Immigration Office - Declaring a legal cohabitation in Belgium
Belgium Cohabitation Visa
One word for you who’s about to do this: PATIENCE!
Bureaucracy is always a bitch, but this one has been eating up my Zen reserves. It sucks, it’s a time waster, it’s nerve-wrecking, it kills your plans and laughs at your face and did I mention it sucks?
Well, I’m hoping it’s all for a higher purpose and that there are some lessons here to be learned – even if it’s just being Zen and positive or that we really love each other and want to be together.
I don’t mean to scare or worry you. I’m just a little frustrated but I’m sure everything will be in order when the time is right.
So, long story short: we started our process in February, had my request for residency denied in August and now we’re filing an appeal (we’ve hired a lawyer) and applying for the Visa one more time. Meanwhile I couldn’t have a job or study.
(Update: Cohabitation in Belgium, part II)
When we started we didn’t know much about this Visa (the guy at the town hall knew even less) and we couldn’t find clear + complete information. Many e-mails, websites and talks with people who had gone through the same process later, we knew more or less what to do.
Below I’ll tell you what we did. It may vary from town to town but I hope it will help.
1. Declaration of arrival
When arriving in Belgium you must go to the commune within 8 days (the Immigration Office website says 3) and declare your arrival and address.
2. Residence check
A local cop will pay you a visit within 2 weeks and check that you really live at the address provided. (Tip: contact your neighborhood agent. In our case, after 2 weeks he hadn’t received an order from the town hall yet.)
3. Declaration of legal cohabitation
The cop will sign a declaration and with that in hand you can go to the commune again to sign a contract of cohabitation.
- Recent Birth Certificate, translated and legalized;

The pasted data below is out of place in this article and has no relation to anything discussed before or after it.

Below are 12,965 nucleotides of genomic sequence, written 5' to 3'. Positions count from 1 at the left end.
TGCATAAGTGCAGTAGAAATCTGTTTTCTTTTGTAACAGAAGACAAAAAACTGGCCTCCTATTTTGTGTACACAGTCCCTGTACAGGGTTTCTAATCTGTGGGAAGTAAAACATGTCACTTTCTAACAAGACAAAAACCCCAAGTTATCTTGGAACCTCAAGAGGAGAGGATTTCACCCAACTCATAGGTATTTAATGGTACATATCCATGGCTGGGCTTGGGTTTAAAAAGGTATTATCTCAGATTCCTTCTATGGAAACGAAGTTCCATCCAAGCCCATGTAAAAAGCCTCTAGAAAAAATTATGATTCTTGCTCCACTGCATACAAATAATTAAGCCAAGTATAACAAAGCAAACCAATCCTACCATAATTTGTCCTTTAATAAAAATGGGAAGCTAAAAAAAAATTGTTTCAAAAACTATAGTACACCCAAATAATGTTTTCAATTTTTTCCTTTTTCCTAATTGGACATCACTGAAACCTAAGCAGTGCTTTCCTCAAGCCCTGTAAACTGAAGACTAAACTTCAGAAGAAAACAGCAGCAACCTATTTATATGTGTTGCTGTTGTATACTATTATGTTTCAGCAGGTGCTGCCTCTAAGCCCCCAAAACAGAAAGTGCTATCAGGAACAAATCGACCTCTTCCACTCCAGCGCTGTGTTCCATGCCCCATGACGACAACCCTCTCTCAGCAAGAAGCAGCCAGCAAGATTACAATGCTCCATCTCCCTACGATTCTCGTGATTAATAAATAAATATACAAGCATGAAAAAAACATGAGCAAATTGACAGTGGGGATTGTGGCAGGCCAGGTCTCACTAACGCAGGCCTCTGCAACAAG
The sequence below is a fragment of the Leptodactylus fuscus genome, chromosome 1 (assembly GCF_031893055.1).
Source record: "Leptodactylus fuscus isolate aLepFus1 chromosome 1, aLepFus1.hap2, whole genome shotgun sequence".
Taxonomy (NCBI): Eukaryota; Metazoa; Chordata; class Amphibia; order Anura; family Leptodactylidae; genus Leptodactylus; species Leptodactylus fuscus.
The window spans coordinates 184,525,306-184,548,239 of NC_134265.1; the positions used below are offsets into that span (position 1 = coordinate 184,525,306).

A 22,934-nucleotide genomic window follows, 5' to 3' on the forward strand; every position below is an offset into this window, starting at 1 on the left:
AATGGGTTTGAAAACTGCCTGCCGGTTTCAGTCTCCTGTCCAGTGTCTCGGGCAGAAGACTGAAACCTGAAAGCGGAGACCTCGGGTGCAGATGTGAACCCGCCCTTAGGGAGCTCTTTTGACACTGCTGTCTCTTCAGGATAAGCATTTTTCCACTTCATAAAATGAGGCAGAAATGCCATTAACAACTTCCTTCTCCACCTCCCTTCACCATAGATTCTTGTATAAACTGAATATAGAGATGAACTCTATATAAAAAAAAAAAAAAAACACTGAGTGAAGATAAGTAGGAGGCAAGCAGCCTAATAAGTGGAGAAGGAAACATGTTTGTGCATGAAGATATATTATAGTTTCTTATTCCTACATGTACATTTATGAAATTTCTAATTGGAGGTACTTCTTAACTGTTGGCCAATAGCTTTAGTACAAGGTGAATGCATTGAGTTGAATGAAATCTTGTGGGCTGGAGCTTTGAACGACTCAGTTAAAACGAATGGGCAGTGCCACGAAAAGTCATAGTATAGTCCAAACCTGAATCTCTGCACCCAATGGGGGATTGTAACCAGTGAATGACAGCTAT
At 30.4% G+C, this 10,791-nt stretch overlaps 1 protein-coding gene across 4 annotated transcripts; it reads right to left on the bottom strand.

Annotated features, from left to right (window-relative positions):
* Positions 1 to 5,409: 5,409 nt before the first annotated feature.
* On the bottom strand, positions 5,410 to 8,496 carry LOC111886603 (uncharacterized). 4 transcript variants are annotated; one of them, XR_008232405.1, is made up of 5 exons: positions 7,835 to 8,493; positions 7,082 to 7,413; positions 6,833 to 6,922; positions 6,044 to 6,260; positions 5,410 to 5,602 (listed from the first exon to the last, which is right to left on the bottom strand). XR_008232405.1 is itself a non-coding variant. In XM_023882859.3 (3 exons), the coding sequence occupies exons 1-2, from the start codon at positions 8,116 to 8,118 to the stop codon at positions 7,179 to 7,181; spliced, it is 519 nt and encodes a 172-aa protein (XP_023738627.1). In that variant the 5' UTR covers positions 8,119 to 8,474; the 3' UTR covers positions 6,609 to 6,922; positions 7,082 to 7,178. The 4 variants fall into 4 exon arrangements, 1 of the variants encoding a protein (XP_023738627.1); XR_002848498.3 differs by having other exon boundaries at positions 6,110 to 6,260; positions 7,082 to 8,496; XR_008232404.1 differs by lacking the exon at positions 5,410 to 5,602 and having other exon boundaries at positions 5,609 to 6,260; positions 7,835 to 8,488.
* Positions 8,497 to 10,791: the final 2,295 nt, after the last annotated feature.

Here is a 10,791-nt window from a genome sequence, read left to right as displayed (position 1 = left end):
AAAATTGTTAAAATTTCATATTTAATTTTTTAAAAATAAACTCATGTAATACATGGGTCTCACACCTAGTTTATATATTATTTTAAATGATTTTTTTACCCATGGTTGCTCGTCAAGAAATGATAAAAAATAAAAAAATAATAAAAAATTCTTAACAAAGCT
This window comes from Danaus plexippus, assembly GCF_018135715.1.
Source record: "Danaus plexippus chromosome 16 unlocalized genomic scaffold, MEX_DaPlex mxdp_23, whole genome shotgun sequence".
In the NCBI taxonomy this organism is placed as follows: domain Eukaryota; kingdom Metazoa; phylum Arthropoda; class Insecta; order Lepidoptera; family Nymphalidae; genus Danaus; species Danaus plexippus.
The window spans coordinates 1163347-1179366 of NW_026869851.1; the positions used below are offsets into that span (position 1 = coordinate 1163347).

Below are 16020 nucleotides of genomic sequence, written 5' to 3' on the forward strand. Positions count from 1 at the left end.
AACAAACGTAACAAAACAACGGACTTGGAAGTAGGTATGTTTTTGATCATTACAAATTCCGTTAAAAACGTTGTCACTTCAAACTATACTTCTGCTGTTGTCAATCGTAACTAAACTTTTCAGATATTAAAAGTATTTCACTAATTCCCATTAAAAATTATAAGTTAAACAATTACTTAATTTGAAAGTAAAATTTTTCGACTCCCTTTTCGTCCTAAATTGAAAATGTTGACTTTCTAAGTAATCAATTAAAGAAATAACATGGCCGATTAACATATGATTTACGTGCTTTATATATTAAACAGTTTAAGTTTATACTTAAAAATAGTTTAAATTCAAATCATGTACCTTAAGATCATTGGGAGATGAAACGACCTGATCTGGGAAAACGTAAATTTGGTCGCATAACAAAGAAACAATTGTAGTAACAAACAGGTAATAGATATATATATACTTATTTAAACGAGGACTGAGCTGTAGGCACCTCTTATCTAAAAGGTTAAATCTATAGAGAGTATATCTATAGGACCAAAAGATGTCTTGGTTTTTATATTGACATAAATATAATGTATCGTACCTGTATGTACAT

- Single Status Certificate, translated and legalized;
- Health Insurance;
- Proof of income (Belgian partner);
- Proof of residence (Belgian partner);
- ID card (Belgian partner).
4. Visa/ Family reunion residence request
After you request the Visa, an “orange card” will be issued. It’s a temporary ID valid for 6 months while you wait for the response from Immigration. That card doesn’t grant you the rights to work nor re-enter the country in case you travel abroad. It only means you can legally stay in Belgium while your process in pending.
Proof of durable and stable relationship *:
- Flight tickets;
- Hotel reservations;
- Previous visas or passport stamps;
- Pictures (electronic, dated);
- Chat history;
*To apply for residence based on cohabitation, you must know each other for at least two years, have met in 3 different occasions with a total of 45 days, or have lived together for one year. Every document presented as proof must be dated and verifiable.*
Our request was denied because we couldn’t prove that we knew each other for 2 years. All the rest was in order. I hate to think about that and all the waiting for the upcoming months but on the other hand I’m glad we have the chance to try it again.
If you have been through this process, please share your experience with us!
If you are considering this option, don’t hesitate to leave a comment below.
UPDATE: Join the conversation on Facebook: Cohabitation Visa in Belgium.